My dear younger brother, Austin, once wrote an ode to Taco Bell that went something like this:
Tacos, tacos, a meat-filled shell.
My favorite come from Taco Bell.
I’d eat them for breakfast, I’d eat them for lunch,
I’d eat them for dinner–anytime I munch!
Shall I have the supreme
With tomatoes and sour cream?
Or maybe the plain
Which is quite lame?
And . . . I can’t remember the rest. Yes, dear readers, this was many, many moons ago. Austin is now a distinguished college student with graduate school aspirations. But this lovely little poem, an endearing token of his childhood values (read: bad, greasy food), has become something of a family legend. Surely you can see why. Perhaps I’ll dig up the original hand-written copy and frame it for him for his twentieth birthday.
Until that glorious day, I’d like to pay him the sincerest flattery: imitation. Behold, an ode to my new favorite meat:
Lamb, lamb, from a grass-fed sheep,
My favorite comes from Paidom Meat.
I eat it leftover for breakfast and also for lunch,
I eat it fresh-made for dinner–anytime I munch!
Shall I grill it on high
And watch it caramelize?
Or stew it with beans
Till it’s tender and mean?
Either way I’m a winner
When it’s lamb for my dinner.
Don’t you dare giggle. This is serious art. Very serious.
And now you know why I don’t write poetry anymore. Just prose.
Anyway, for some serious food and serious pleasure, please, please try this recipe for lamb patties. Your taste buds will dance for joy, and–who knows?–you might find yourself writing inane odes to lamb too.
I know. Most of us didn’t grow up eating much lamb. I’ve only recently begun enjoying it regularly. Lamb’s just not so popular in Les Etats-Unis. But it should be. I recently read an article in Newsweek on this very topic. In “Pass the Mint Jelly All Year,” Julia Reed writes about her childhood memories of eating lamb twice a week at her grandmother’s house, and about her subsequent realization that this was abnormal. By the end of the 20th century, she says, average annual lamb consumption per American was less than one pound. “Everybody eats more lamb than we do,” Reed continues. “In Australia, New Zealand and Kuwait, the per capita consumption is 40 pounds. In Greece, it’s 30, and in England, Ireland and Spain, it’s about 14. They all know what we’re missing: lamb is as high in protein, iron and B vitamins as beef, but lower in fat.”
Yup, it’s true. For more information on lamb’s nutritional greatness, visit The World’s Healthiest Foods. One very crucial point that both of these sources ignore, however, is the importance of buying grass-fed lamb. Even if it’s not organic, buy it grass-fed. Unless otherwise labelled, lamb (and beef too) is always grain fed, which leads to an unhealthy balance of fats. Grass-fed meats are much leaner than grain-fed meats (so take that standardize nutrition information with a grain of salt). They are also much higher in Omega-3 fatty acids, which are so essential for brain health, baby formation, and cell wall integrity. My favorite source for lamb and beef is Paidom, an organic, grass-feeding ranch in Texas that delivers outstanding meats at affordable prices. In fact, I can buy lean, organic beef and lamb from them much more inexpensively than I can buy organic chicken breasts in my grocery store.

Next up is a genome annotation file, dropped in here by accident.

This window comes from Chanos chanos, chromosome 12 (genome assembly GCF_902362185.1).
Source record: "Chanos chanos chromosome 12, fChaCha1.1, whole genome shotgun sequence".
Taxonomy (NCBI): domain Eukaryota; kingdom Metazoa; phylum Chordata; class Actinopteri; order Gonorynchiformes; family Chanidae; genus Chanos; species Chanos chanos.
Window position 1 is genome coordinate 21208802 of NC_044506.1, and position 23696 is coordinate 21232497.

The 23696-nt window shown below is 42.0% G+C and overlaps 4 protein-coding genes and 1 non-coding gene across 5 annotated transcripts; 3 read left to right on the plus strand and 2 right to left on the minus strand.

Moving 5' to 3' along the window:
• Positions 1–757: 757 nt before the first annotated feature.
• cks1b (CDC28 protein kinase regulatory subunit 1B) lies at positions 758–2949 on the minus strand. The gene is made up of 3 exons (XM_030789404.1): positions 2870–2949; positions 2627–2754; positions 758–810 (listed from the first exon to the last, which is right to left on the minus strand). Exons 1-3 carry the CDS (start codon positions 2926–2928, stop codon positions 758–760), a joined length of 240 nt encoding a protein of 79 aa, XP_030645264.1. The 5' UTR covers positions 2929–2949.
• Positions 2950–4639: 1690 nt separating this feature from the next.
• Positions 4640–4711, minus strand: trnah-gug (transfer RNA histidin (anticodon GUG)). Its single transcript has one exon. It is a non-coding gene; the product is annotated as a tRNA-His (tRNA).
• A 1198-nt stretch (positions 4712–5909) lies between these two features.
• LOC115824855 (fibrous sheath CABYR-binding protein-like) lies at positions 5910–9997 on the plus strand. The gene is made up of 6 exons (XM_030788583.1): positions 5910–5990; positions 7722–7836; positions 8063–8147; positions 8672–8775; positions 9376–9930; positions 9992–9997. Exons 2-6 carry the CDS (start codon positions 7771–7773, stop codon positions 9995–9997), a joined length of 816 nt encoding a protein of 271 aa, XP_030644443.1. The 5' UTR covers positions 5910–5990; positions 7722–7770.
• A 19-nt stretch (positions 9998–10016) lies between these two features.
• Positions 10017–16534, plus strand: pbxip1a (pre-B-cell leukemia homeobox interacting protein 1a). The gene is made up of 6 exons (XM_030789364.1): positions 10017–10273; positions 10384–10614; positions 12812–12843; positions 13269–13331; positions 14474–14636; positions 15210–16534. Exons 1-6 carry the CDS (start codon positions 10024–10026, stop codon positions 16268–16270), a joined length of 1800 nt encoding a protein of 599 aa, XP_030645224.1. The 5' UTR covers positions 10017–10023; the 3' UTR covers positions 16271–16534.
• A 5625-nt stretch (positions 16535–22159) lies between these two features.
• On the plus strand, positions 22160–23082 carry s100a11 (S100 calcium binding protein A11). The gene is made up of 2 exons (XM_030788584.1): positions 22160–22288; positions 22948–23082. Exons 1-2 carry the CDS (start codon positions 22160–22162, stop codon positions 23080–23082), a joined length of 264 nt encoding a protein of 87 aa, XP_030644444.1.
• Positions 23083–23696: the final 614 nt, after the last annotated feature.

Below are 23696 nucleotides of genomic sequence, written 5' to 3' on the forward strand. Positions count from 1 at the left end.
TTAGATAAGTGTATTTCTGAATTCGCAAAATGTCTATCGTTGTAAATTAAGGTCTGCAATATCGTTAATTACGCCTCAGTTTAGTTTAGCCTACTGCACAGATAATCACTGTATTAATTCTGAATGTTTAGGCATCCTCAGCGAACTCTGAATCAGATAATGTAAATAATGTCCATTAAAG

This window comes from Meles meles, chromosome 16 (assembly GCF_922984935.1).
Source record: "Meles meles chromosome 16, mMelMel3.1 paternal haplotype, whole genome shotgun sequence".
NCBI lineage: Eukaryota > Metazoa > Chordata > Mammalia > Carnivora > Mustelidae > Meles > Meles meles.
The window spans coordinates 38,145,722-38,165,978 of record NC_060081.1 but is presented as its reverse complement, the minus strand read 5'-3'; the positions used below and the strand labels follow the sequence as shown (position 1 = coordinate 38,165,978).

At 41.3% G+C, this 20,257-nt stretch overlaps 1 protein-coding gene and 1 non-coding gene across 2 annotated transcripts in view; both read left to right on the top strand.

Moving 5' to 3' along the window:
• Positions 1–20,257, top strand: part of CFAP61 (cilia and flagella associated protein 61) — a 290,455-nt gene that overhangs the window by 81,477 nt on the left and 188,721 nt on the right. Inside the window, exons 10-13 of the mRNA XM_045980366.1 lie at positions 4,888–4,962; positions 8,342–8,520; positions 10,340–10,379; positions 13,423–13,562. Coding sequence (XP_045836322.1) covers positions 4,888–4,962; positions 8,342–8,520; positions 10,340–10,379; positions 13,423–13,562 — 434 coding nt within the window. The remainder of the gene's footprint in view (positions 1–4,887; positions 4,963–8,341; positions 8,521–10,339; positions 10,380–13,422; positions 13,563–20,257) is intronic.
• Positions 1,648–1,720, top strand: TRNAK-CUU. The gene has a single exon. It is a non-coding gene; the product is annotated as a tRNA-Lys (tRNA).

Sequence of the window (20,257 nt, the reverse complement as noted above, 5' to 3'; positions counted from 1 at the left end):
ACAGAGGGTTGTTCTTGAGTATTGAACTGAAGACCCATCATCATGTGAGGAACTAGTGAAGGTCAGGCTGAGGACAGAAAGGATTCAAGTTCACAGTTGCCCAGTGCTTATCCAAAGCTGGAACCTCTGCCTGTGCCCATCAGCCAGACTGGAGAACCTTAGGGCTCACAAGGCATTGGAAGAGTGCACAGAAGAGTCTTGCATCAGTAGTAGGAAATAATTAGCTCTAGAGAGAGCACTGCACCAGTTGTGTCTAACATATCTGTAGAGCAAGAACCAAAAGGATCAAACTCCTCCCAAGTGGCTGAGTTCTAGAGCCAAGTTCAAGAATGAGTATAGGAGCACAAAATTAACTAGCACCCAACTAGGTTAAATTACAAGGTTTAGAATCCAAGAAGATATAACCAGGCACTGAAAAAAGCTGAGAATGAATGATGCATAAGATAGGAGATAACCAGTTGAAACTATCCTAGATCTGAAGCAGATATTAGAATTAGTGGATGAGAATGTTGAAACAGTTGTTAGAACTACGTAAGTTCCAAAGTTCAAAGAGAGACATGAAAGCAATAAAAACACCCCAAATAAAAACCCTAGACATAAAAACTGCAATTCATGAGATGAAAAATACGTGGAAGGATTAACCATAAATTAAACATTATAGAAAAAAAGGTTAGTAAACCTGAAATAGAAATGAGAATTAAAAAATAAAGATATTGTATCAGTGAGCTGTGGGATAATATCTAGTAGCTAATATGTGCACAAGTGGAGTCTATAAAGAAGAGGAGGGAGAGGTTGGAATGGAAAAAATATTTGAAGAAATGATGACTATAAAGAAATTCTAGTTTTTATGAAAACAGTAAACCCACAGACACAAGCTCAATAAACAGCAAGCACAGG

A tip for introducing lamb to your family and friends: don’t tell them what it is. It’s that simple. I do this regularly. I use this recipe because it’s so flavorful and accessible, and I wait until after they’ve tried it and loved it to tell them that it’s lamb. As long people don’t have the opportunity to make up their minds before-hand, they like it. This recipe has the added bonus of looking exactly like grilled hamburgers, so even its appearance isn’t suspicious.
I serve these patties with fattoush, hummus, and/or my Lemon Lentil Soup. They’re also great for making in bulk and freezing individually. My husband and I just toss a couple into the fridge for thawing, then heat them up in our toaster oven.
Awesome Grilled Lamb Burgers
(from a recipe published by CHEYENNIGANS on www.allrecipes.com)
1 pound ground lamb
3 green onions, minced (a comparable amount of regular onion works too)
4 cloves garlic, minced
1 tablespoon curry powder (just the basic stuff, nothing fancy)
1 teaspoon ground cumin
1/4 teaspoon dried red pepper flakes
1/2 teaspoon high quality sea salt
Preheat grill on high.
Mix all ingredients in a bowl, then form into 4 patties.
Lightly oil the grill grate. Grill patties 4 minutes on each side, or until browned, fragrant, and fabulous.
Write an ode.